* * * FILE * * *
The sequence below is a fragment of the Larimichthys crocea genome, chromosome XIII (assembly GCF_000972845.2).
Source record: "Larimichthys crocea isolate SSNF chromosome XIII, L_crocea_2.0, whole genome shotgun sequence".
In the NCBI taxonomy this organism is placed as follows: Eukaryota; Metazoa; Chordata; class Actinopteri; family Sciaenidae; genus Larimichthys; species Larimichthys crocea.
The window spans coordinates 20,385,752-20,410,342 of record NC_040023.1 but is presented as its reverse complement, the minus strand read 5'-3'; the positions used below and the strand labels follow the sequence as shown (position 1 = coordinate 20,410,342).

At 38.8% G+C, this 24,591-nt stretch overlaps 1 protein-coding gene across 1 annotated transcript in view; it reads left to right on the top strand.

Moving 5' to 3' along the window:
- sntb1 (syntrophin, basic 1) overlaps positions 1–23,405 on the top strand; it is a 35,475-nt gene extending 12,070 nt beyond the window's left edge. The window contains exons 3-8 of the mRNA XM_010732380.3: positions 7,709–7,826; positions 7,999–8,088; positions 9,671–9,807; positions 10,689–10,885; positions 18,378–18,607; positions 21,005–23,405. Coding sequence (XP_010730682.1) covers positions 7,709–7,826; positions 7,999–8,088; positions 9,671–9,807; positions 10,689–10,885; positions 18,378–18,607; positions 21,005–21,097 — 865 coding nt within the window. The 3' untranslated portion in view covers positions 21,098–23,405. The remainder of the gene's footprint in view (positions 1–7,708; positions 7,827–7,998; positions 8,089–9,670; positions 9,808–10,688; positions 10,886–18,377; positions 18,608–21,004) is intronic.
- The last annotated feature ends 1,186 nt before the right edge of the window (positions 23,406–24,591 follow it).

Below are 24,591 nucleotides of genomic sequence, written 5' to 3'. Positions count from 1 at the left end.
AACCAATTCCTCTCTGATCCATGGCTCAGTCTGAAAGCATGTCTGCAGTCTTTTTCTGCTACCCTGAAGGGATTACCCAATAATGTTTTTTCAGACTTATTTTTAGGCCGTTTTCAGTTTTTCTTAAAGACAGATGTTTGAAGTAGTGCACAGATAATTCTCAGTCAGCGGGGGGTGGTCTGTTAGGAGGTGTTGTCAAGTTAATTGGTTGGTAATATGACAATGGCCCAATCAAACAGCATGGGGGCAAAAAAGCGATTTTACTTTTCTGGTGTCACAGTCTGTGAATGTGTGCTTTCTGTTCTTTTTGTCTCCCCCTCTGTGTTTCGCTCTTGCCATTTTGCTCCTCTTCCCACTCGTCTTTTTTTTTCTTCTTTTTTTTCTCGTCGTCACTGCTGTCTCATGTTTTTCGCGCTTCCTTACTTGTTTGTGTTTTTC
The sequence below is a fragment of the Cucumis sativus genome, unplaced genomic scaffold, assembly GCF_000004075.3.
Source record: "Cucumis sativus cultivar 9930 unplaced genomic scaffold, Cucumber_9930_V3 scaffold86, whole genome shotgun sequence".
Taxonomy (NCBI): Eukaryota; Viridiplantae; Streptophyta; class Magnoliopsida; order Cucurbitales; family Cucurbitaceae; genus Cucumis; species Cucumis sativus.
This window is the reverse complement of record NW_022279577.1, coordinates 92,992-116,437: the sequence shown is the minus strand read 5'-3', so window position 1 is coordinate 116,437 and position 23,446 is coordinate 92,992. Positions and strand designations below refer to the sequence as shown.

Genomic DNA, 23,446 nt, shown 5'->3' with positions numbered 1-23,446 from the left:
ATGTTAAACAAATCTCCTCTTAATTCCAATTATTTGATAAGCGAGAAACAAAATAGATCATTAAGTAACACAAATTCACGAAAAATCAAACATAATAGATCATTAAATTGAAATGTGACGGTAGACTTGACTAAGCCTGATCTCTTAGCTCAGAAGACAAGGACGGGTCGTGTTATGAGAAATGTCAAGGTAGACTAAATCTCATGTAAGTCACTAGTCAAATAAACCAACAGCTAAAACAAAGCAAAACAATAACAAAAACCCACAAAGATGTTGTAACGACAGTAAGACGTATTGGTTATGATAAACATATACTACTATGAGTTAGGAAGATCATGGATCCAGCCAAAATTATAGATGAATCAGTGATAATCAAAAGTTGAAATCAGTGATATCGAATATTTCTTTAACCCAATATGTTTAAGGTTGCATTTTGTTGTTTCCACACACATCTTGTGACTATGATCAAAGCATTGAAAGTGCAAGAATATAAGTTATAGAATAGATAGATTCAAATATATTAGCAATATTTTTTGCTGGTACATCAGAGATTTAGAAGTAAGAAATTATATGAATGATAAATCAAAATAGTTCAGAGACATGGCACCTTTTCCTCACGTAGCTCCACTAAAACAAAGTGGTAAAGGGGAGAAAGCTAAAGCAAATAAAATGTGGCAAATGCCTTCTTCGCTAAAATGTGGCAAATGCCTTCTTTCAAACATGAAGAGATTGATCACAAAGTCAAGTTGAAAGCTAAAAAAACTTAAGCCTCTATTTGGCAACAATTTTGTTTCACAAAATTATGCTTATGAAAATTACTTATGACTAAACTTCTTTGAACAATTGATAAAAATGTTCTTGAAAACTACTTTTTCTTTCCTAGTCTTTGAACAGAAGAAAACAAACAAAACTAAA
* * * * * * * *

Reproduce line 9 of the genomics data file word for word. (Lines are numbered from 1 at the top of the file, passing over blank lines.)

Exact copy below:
Below are 24,591 nucleotides of genomic sequence, written 5' to 3'. Positions count from 1 at the left end.